By: Jackson Hinkle | Writer
May 25, 2018
On May 16th and 17th, San Clemente High School students led a non-partisan voter registration drive during tutorial and lunch periods. Nearly 30 students joined forces for the drive in an effort to register as many of their peers as possible. The organizer of the drive, Sutton Loughran believes that this effort to register young voters could “bridge the disagreements so many students had after the walkout to end gun violence. The goal of this voter registration drive is to empower the youth, and its important to bring in all sides of the political spectrum.” Though the main motivation for organizing the event lied in encouraging voter participation amongst young people, some San Clemente High School Students were even more passionate about registering a greater number of voters than their rivals at San Juan Hills High School, who registered over 630 students in a four day period.
San Clemente students faced a clear obstacle, as they only had two days to break the record. Surprisingly, when all was said and done, the volunteers had registered or pre-registered a grand total of 752 students! This not only broke the record for most students registered at any school in Capistrano Unified School District, but it broke the record for all of Orange County! Not to mention, San Clemente also now holds the record of the largest number of students registered in a single day at 410.
Students who planned on registering to vote made sure they came to tutorial or lunch prepared with their driver’s license number or the last four digits of their social security number. The Orange County Registrar of Voters requires all new registrees to provide one of these two numbers to legitimize their forms.
The fundamental fact of our electoral process is that you cannot vote if you are not registered. San Clemente High School senior, Jake Rybczyk, encouraged students to register by telling his peers that “This is your chance to make a difference. You can now use your voice and be the vote that dictates an election!” The first step in ensuring that young people cease to be underrepresented in the American electorate is to institutionalize access to voter registration. Despite significant gains in voter turnout over the last decade, young people still lag a great deal behind other generations and subsequently have virtually no representation in American government.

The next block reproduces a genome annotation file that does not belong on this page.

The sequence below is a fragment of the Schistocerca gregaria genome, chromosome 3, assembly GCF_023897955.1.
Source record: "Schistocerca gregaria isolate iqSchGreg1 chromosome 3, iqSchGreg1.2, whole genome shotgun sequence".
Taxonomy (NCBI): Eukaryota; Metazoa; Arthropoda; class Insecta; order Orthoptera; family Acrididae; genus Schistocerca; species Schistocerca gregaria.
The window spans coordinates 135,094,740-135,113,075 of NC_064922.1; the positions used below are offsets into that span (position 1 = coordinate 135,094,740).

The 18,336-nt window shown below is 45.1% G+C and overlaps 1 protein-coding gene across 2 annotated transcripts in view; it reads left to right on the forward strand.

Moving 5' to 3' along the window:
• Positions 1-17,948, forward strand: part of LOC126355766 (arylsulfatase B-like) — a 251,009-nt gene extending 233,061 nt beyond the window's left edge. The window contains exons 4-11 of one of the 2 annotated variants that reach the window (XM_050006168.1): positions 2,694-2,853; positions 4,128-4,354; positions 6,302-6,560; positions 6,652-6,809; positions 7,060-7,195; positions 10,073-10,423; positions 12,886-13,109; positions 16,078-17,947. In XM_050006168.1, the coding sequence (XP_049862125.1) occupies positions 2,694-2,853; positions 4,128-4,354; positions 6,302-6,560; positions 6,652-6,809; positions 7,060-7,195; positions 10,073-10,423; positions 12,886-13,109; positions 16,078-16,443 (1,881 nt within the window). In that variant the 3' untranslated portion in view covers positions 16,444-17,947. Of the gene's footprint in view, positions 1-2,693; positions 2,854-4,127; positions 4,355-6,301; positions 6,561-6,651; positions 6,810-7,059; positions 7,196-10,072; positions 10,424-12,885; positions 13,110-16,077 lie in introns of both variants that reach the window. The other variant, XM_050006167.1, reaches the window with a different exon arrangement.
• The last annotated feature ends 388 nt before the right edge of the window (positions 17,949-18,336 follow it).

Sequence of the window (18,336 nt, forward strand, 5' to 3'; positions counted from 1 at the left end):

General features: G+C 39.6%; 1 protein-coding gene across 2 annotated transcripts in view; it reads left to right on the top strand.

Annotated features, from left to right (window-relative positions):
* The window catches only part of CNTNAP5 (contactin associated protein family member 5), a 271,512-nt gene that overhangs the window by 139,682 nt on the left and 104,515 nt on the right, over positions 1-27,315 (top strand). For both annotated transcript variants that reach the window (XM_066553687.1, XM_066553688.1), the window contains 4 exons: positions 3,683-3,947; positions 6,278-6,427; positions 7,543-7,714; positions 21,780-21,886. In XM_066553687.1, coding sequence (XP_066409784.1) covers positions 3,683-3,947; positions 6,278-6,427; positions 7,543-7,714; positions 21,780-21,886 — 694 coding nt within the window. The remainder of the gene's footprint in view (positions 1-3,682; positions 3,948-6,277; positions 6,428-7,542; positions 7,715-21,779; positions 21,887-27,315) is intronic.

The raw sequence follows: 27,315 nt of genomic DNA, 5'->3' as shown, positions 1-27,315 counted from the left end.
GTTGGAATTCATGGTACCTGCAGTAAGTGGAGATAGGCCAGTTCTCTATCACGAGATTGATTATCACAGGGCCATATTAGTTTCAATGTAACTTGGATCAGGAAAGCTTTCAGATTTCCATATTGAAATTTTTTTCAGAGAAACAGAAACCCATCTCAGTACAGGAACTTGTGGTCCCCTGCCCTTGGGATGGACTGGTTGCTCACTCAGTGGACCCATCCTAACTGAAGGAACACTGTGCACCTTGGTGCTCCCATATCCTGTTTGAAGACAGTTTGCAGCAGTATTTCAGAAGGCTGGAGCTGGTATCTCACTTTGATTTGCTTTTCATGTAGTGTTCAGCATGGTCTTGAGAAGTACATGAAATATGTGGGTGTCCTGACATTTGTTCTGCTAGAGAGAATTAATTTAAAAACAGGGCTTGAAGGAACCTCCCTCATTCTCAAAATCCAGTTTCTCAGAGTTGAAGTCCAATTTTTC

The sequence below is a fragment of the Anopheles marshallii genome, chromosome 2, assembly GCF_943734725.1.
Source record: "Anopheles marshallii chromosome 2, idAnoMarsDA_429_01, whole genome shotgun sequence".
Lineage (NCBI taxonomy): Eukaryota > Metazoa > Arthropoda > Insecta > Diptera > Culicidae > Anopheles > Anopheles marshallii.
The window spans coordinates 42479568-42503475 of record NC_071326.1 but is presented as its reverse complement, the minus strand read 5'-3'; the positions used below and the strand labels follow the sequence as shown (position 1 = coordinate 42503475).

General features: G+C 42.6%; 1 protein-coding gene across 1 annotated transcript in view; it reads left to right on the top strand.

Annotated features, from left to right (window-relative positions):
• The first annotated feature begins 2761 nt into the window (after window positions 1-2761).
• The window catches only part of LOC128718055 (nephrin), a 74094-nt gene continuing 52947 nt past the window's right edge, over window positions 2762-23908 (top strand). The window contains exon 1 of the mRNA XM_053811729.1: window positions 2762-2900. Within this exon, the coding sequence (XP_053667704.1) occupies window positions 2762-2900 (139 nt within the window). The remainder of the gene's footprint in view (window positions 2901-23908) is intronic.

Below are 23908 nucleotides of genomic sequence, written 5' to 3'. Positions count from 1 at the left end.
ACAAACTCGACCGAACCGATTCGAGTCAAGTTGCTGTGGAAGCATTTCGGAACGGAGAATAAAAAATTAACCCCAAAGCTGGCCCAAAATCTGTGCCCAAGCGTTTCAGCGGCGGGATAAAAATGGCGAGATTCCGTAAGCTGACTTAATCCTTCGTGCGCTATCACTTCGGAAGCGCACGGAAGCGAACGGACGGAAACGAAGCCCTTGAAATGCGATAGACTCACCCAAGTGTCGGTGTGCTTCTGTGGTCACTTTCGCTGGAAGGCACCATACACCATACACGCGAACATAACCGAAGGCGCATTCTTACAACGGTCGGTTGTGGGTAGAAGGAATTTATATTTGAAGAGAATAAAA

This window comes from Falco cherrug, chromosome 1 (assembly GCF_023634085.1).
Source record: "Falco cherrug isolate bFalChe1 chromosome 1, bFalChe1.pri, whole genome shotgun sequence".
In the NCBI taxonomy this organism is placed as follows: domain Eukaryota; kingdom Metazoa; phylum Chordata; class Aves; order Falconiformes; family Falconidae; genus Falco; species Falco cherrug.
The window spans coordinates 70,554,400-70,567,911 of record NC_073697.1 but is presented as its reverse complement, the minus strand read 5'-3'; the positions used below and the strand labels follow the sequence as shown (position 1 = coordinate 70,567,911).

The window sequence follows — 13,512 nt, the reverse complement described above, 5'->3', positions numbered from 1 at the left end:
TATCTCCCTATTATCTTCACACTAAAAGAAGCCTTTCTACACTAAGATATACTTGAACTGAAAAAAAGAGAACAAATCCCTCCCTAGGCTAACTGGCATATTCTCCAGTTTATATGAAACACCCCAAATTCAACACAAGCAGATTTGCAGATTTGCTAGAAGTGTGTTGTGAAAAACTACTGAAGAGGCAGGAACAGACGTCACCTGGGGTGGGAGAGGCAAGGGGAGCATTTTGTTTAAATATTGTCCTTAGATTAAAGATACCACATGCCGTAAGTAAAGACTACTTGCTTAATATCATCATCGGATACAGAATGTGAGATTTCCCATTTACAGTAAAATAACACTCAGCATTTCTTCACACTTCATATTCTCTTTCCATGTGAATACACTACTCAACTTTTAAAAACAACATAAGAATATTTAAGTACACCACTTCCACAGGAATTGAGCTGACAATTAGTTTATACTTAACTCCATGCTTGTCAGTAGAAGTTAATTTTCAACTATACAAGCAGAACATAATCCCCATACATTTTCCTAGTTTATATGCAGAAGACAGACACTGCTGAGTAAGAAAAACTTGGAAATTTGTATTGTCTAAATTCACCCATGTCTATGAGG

Fortunately, the State of California has for the first time made pre-registration available for eligible 16 and 17 year olds by visiting registertovote.ca.gov. California youth who pre-register to vote will have their registration become active once they turn 18 years old. Pre-registration does not change the voting age, which is 18. Instead, it allows eligible Californians ages 16 or 17 to complete the voter registration form, providing sufficient time and opportunity to get ready to vote.
Last week, youth-activist David Hogg tweeted, “If the government has enough info to send me a draft card on my 18th birthday they should just register me to vote while they’re at it.” This statement poses the question to our elected officials, “when will we begin to see automatic voter registration implemented in every state?” For a number states and districts in the United States, the answer to that question is: right now. Four states have already implemented automatic voter registration and nine others have enacted bills to do the same.
The United States trails most developed countries in voter turnout, and is becoming increasingly apparent that there needs to be a change in the system. Our country was founded on the idea of democracy, yet a democracy is only as good as the level of participation amongst its citizens.